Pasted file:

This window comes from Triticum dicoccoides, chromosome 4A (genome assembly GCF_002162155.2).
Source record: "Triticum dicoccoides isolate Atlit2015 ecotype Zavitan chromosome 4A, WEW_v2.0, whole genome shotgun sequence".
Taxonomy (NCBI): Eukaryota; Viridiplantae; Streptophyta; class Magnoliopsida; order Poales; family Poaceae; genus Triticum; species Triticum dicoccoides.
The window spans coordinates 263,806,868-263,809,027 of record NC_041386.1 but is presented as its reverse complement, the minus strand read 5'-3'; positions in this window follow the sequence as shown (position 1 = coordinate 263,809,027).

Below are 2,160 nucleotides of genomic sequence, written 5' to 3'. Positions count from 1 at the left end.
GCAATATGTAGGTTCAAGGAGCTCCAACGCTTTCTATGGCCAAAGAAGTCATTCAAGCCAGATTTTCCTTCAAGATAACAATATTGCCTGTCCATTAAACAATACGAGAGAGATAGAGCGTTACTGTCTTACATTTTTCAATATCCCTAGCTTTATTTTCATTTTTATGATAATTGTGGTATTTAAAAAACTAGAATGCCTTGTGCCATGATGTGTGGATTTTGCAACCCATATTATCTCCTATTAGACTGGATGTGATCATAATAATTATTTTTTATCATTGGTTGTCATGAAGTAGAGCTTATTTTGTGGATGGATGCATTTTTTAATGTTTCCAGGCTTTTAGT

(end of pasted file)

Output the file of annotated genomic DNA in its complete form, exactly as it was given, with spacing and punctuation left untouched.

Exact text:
This window comes from Triticum dicoccoides, chromosome 4A (genome assembly GCF_002162155.2).
Source record: "Triticum dicoccoides isolate Atlit2015 ecotype Zavitan chromosome 4A, WEW_v2.0, whole genome shotgun sequence".
Taxonomy (NCBI): Eukaryota; Viridiplantae; Streptophyta; class Magnoliopsida; order Poales; family Poaceae; genus Triticum; species Triticum dicoccoides.
The window spans coordinates 263,806,868-263,809,027 of record NC_041386.1 but is presented as its reverse complement, the minus strand read 5'-3'; positions in this window follow the sequence as shown (position 1 = coordinate 263,809,027).

Below are 2,160 nucleotides of genomic sequence, written 5' to 3'. Positions count from 1 at the left end.
GCAATATGTAGGTTCAAGGAGCTCCAACGCTTTCTATGGCCAAAGAAGTCATTCAAGCCAGATTTTCCTTCAAGATAACAATATTGCCTGTCCATTAAACAATACGAGAGAGATAGAGCGTTACTGTCTTACATTTTTCAATATCCCTAGCTTTATTTTCATTTTTATGATAATTGTGGTATTTAAAAAACTAGAATGCCTTGTGCCATGATGTGTGGATTTTGCAACCCATATTATCTCCTATTAGACTGGATGTGATCATAATAATTATTTTTTATCATTGGTTGTCATGAAGTAGAGCTTATTTTGTGGATGGATGCATTTTTTAATGTTTCCAGGCTTTTAGT